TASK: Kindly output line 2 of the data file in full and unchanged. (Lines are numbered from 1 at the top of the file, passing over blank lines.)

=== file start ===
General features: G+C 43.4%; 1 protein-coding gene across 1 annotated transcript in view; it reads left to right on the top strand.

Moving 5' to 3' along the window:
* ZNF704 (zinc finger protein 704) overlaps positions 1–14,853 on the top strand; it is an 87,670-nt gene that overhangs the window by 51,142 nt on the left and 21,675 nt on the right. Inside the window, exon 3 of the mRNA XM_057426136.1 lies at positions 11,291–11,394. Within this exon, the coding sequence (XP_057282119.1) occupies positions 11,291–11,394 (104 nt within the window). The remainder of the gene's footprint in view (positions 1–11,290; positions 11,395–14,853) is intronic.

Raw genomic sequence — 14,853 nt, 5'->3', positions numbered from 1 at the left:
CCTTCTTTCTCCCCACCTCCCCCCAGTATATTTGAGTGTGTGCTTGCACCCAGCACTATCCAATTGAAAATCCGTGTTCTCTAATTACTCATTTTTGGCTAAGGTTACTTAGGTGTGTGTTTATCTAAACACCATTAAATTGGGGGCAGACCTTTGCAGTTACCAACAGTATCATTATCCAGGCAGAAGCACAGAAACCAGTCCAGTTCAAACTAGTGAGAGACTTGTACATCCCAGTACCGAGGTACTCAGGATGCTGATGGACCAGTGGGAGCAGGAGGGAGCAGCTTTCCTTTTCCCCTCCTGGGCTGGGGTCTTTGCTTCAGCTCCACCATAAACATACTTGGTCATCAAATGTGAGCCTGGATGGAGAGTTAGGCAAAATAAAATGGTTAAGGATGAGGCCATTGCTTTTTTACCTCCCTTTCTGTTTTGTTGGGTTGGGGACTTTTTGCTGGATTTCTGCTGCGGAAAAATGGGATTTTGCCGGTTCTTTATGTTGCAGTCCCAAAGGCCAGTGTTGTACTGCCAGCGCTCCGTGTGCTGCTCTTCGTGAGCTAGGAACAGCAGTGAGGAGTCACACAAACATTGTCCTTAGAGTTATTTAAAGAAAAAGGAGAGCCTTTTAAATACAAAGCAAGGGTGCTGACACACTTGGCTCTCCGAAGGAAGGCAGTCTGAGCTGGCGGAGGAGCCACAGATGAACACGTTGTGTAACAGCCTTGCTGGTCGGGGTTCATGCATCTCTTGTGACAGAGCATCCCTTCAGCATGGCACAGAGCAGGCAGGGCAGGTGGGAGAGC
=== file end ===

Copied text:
Moving 5' to 3' along the window: